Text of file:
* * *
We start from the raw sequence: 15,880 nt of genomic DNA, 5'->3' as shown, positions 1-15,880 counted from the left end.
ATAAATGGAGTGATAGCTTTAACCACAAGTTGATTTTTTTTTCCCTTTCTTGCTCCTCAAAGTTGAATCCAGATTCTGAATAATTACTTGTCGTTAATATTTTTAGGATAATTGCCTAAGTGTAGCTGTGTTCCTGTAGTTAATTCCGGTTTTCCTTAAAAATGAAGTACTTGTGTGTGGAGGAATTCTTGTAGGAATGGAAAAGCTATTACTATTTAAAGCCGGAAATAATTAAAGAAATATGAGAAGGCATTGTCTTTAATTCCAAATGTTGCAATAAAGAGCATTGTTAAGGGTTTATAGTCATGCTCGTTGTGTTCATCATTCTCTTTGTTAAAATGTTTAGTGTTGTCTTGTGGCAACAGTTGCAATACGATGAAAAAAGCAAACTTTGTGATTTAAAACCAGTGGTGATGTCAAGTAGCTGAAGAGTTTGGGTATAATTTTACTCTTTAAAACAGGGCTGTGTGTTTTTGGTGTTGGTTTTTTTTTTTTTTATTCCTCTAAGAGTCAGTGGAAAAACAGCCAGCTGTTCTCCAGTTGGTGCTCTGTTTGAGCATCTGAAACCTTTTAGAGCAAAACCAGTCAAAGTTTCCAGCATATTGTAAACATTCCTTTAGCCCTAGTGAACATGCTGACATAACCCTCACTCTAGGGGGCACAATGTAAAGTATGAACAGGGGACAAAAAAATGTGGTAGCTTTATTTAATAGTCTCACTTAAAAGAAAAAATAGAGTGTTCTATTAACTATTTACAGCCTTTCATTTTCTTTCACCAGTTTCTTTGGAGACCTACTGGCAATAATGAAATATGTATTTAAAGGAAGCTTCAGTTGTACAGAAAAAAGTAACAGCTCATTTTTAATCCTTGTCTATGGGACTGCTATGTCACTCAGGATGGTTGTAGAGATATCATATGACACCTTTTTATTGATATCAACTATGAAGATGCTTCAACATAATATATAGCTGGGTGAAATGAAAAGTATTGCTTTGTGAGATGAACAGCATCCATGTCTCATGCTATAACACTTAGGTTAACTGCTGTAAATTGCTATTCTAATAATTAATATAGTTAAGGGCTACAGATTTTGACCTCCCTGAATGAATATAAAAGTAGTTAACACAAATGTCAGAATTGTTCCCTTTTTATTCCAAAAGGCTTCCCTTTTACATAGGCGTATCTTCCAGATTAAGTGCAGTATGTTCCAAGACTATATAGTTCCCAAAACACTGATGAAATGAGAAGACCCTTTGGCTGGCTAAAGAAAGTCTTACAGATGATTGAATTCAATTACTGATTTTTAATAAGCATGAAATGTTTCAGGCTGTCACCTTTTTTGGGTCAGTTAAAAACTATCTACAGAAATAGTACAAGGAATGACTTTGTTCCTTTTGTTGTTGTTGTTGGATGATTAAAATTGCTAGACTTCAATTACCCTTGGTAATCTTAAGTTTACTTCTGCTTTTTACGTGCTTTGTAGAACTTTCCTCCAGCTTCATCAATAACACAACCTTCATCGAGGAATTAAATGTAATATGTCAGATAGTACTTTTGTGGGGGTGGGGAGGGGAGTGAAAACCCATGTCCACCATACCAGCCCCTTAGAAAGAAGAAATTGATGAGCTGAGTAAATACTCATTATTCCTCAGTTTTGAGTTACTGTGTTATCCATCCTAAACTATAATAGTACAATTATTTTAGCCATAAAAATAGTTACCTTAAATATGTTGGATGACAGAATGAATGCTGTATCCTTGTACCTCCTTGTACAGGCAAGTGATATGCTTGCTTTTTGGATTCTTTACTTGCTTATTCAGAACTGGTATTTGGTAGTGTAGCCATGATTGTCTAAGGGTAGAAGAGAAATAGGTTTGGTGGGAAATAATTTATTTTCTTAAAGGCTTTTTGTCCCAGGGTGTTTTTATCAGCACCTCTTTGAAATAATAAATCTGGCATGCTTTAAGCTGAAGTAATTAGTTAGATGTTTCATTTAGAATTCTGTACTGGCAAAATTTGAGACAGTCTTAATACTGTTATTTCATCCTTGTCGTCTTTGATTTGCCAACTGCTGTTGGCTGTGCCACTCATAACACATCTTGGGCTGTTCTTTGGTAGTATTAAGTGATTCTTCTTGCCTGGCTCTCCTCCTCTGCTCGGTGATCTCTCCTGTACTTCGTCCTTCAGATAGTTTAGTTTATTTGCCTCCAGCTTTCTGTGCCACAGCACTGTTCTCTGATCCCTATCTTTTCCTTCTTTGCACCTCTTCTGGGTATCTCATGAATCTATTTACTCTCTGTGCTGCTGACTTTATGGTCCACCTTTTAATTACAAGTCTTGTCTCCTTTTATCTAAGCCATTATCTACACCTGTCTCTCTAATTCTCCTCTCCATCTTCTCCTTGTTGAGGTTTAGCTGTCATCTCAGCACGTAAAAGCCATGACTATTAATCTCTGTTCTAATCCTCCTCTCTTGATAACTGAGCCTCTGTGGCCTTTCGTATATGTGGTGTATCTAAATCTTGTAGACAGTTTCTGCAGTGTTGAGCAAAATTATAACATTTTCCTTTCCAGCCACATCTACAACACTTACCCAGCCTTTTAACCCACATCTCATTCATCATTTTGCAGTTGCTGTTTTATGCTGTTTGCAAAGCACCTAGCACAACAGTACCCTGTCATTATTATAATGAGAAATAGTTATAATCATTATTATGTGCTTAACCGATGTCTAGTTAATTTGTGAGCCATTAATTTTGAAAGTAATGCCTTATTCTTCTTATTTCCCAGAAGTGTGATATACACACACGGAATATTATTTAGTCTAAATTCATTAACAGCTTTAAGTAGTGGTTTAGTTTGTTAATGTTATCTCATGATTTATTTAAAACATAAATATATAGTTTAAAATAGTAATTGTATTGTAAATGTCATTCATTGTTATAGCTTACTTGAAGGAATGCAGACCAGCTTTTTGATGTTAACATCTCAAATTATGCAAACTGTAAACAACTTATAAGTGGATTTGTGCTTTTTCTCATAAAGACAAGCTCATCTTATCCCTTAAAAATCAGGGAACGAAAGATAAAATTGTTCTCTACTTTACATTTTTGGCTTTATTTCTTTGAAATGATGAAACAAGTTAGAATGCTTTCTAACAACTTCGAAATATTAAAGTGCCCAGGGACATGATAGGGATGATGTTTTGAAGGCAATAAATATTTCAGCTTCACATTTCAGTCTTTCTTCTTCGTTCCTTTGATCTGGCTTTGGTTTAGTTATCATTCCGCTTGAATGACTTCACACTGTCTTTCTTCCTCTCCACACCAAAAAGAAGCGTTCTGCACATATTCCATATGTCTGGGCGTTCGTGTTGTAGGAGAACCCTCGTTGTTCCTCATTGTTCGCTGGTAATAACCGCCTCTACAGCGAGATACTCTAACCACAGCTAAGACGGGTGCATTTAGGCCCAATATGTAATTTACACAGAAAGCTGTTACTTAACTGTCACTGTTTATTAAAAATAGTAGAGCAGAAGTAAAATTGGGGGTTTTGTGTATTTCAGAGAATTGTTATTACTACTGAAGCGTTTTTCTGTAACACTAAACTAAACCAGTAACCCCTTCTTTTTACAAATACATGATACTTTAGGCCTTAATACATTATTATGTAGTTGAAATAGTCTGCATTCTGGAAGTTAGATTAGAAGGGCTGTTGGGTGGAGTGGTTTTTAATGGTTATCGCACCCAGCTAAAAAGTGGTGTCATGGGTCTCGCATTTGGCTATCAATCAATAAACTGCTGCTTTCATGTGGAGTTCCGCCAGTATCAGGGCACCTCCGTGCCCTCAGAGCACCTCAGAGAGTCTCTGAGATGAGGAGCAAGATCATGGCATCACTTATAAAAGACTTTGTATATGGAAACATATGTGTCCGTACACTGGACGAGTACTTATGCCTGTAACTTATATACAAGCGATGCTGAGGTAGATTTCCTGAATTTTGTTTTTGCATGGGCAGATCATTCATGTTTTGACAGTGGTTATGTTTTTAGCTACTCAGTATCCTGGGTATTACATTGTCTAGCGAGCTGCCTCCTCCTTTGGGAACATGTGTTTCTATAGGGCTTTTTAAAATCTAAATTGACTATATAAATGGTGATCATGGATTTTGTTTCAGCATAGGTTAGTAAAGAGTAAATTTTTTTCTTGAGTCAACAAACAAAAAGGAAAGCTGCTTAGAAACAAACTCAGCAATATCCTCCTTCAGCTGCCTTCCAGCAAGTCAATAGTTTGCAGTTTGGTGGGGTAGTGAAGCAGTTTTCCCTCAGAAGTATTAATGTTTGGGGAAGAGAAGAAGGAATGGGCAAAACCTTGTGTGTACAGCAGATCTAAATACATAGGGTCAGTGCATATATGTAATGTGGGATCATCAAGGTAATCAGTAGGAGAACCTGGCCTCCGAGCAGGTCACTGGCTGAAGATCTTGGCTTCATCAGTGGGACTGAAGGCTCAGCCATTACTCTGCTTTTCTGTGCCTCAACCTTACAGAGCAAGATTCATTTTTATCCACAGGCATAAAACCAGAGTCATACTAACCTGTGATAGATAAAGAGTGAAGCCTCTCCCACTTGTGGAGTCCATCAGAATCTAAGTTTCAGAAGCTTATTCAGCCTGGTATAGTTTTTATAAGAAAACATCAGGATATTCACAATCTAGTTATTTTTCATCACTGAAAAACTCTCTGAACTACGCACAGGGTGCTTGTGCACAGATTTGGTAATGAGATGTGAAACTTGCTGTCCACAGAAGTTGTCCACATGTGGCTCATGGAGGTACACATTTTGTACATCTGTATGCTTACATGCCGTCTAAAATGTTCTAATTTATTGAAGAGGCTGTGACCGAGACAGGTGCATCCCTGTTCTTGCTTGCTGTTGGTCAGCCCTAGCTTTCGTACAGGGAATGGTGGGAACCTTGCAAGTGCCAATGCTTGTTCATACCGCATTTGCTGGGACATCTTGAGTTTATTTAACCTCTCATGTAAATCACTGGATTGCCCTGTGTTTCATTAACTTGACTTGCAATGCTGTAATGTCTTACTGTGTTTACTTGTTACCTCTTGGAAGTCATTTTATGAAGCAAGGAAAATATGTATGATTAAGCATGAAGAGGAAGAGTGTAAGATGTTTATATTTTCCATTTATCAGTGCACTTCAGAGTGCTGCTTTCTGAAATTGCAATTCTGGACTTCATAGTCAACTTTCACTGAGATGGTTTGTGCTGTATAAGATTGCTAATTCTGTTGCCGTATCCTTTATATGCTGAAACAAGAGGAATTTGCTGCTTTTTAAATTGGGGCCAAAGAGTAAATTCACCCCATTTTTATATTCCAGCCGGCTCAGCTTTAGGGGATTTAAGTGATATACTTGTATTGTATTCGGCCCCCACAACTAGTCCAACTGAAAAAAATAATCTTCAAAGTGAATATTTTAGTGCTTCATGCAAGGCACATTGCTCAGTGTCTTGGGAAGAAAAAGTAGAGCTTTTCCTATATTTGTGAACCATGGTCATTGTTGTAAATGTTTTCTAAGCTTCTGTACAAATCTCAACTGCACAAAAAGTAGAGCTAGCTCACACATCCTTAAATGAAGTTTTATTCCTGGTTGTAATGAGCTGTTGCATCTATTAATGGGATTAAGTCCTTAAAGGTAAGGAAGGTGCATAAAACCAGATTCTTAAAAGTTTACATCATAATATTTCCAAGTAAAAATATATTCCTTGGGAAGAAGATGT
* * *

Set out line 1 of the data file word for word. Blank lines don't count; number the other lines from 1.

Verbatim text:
We start from the raw sequence: 15,880 nt of genomic DNA, 5'->3' as shown, positions 1-15,880 counted from the left end.